Although the Monroe County Surrogate’s $20 million surcharge of the trustee was reversed on appeal, the Surrogate’s interpretation of the will stands—and the  parties endured an expensive legal battle that went on  for more than five years. Because the trust was so badly depleted by the prolonged retention of Kodak stock, the trustee received reimbursement out of the trust for only a fraction of its legal fees.

Effect of Inflation Although prior law did not require a fiduciary to invest assets to protect the principal from erosion by inflation, the prudent investor rule identifies the probable effect of inflation as a key factor to be considered. As a result, it generally will be necessary to show that the investment strategy was designed to achieve reasonable growth.

Fiduciary duty is no longer fulfilled by traditional “capital preservation”—maintaining the same dollar value of a trust. If a portion of the portfolio is to be invested in bonds or other fixed-income securities that do not appreciate in value over time, the strategy probably also should include investments with potential for growth to counteract the erosion of the purchasing power of the portion invested in bonds.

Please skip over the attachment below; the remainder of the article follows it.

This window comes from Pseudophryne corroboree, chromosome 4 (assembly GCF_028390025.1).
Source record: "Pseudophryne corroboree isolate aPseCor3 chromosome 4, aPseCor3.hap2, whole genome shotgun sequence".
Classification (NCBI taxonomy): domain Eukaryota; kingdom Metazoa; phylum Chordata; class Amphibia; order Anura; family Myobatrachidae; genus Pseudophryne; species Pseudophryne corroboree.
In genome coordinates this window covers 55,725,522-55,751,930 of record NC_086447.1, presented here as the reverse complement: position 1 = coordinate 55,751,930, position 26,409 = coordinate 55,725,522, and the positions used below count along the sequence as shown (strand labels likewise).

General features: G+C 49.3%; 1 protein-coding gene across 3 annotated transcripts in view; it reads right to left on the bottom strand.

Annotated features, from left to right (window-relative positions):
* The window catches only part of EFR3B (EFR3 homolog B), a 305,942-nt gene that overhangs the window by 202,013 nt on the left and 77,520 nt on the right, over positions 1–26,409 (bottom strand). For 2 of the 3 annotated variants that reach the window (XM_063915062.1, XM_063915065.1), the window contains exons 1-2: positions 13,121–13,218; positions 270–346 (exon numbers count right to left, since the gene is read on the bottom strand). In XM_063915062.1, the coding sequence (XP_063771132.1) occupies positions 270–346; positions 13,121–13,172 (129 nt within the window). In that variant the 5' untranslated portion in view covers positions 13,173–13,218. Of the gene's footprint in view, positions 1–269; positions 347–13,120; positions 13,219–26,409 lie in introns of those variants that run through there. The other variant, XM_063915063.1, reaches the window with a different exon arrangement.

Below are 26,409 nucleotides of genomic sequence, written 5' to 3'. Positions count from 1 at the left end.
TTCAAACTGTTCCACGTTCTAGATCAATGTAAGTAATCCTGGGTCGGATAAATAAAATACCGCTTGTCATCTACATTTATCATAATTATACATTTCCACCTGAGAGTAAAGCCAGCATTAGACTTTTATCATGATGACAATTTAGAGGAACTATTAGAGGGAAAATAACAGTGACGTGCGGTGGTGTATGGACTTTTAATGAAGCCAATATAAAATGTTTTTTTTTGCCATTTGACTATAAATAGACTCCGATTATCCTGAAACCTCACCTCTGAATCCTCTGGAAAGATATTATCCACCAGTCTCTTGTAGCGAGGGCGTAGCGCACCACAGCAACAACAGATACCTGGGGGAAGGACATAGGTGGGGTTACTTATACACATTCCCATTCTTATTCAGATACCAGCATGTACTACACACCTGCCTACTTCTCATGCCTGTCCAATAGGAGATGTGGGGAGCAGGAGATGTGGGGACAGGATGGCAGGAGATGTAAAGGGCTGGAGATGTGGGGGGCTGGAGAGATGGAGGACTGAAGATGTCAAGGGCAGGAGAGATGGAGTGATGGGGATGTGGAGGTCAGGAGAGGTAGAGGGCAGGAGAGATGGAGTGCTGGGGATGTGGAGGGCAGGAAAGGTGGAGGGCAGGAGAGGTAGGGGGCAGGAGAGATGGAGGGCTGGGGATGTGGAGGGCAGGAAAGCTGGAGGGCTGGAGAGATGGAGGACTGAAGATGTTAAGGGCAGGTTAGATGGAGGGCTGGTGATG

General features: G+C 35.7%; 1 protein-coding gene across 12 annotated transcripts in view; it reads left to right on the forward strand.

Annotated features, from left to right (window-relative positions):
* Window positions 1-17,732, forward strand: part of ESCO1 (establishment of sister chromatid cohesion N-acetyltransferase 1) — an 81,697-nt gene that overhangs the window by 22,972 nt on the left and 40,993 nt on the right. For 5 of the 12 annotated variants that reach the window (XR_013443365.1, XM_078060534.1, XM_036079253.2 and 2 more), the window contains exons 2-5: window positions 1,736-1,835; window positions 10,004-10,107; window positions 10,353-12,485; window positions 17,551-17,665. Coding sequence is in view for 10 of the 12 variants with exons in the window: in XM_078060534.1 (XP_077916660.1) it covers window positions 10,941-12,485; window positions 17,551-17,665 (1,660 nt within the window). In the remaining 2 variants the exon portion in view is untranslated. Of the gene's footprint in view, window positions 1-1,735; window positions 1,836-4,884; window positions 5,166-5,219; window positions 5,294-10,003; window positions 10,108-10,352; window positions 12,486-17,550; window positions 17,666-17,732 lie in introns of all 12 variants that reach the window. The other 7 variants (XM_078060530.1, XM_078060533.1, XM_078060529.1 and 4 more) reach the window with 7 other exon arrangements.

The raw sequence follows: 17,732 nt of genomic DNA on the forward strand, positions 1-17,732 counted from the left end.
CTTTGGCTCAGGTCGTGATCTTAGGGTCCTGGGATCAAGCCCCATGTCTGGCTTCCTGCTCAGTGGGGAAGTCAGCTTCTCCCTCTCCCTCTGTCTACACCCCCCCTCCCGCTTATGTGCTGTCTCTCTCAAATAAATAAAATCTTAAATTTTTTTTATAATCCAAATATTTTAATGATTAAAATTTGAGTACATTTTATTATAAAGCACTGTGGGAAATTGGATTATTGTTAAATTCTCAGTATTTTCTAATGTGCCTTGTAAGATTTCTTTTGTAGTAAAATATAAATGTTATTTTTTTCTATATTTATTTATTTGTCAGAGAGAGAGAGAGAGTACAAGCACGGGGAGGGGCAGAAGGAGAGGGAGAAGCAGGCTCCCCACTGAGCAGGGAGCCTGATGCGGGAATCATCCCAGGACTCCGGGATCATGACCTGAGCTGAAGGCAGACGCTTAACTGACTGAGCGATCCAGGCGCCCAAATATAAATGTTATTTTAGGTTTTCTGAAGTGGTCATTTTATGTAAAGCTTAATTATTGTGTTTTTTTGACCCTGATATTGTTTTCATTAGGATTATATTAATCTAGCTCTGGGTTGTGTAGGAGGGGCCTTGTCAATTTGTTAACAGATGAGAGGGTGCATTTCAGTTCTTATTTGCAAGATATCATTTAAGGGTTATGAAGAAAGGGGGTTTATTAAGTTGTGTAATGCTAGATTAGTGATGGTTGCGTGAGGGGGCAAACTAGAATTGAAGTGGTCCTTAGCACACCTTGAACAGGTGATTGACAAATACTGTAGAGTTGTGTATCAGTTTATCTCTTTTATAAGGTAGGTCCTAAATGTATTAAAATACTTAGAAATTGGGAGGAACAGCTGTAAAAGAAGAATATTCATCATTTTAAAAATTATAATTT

Appropriate Level of Risk The trade-off between risk and return may be the trustee’s most difficult task. The fiduciary must determine the appropriate level of risk that conforms to the objectives of the trust and ensure that it will also meet any distribution requirements that the will or trust agreement has imposed. Since the trustee or executor is charged with the obligation to at least preserve the real value of the portfolio, he generally must assume as much risk as necessary to prevent inflation from eroding the value of the fund as a whole.

In determining the appropriate allocation of the portfolio among the categories of investments for a trust, the fiduciary will have satisfied the requirement of considering the “market” risk. In theory, at least, returns correlate with risk in each investment category; the more volatile the type of investment, the greater the potential return on the investment. However, the appropriate degree of risk varies with the purposes of the trust and the needs of the beneficiary. As noted in the 1994 Report of the National Conference of Commissioners on Uniform State Laws, a program set up by the trustee of a trust for an elderly beneficiary with limited resources would be very different from that of a trustee of a discretionary trust for a minor who is supported by his or her parents.